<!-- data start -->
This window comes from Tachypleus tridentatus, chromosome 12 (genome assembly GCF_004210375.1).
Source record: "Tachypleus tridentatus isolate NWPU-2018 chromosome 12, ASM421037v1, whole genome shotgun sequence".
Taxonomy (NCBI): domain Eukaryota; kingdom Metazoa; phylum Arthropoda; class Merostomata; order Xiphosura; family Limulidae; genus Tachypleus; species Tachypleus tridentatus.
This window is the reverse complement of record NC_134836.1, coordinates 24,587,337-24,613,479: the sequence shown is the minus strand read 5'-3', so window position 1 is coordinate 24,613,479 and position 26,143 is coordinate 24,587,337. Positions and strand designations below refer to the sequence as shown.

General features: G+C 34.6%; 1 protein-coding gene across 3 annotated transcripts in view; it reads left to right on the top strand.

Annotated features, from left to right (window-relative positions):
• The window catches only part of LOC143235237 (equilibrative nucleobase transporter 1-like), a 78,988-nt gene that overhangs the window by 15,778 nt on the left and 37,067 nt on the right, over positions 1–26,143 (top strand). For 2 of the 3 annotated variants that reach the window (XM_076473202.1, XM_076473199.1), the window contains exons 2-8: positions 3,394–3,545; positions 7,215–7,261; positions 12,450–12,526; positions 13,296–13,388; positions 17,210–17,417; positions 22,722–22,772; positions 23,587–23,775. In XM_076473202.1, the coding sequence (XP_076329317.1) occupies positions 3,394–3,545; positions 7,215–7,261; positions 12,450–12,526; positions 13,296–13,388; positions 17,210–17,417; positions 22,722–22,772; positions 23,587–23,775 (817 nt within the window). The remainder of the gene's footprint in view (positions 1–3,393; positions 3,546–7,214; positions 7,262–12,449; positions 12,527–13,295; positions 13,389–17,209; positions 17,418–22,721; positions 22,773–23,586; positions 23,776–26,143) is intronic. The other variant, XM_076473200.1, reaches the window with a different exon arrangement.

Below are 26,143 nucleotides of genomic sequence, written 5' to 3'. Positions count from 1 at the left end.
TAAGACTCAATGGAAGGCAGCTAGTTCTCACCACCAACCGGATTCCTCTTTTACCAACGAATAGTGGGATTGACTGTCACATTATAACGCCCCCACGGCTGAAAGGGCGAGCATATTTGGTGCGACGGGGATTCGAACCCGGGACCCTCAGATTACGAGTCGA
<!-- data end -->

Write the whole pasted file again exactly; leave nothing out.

This window comes from Tachypleus tridentatus, chromosome 12 (genome assembly GCF_004210375.1).
Source record: "Tachypleus tridentatus isolate NWPU-2018 chromosome 12, ASM421037v1, whole genome shotgun sequence".
Taxonomy (NCBI): domain Eukaryota; kingdom Metazoa; phylum Arthropoda; class Merostomata; order Xiphosura; family Limulidae; genus Tachypleus; species Tachypleus tridentatus.
This window is the reverse complement of record NC_134836.1, coordinates 24,587,337-24,613,479: the sequence shown is the minus strand read 5'-3', so window position 1 is coordinate 24,613,479 and position 26,143 is coordinate 24,587,337. Positions and strand designations below refer to the sequence as shown.

General features: G+C 34.6%; 1 protein-coding gene across 3 annotated transcripts in view; it reads left to right on the top strand.

Annotated features, from left to right (window-relative positions):
• The window catches only part of LOC143235237 (equilibrative nucleobase transporter 1-like), a 78,988-nt gene that overhangs the window by 15,778 nt on the left and 37,067 nt on the right, over positions 1–26,143 (top strand). For 2 of the 3 annotated variants that reach the window (XM_076473202.1, XM_076473199.1), the window contains exons 2-8: positions 3,394–3,545; positions 7,215–7,261; positions 12,450–12,526; positions 13,296–13,388; positions 17,210–17,417; positions 22,722–22,772; positions 23,587–23,775. In XM_076473202.1, the coding sequence (XP_076329317.1) occupies positions 3,394–3,545; positions 7,215–7,261; positions 12,450–12,526; positions 13,296–13,388; positions 17,210–17,417; positions 22,722–22,772; positions 23,587–23,775 (817 nt within the window). The remainder of the gene's footprint in view (positions 1–3,393; positions 3,546–7,214; positions 7,262–12,449; positions 12,527–13,295; positions 13,389–17,209; positions 17,418–22,721; positions 22,773–23,586; positions 23,776–26,143) is intronic. The other variant, XM_076473200.1, reaches the window with a different exon arrangement.

Below are 26,143 nucleotides of genomic sequence, written 5' to 3'. Positions count from 1 at the left end.
TAAGACTCAATGGAAGGCAGCTAGTTCTCACCACCAACCGGATTCCTCTTTTACCAACGAATAGTGGGATTGACTGTCACATTATAACGCCCCCACGGCTGAAAGGGCGAGCATATTTGGTGCGACGGGGATTCGAACCCGGGACCCTCAGATTACGAGTCGA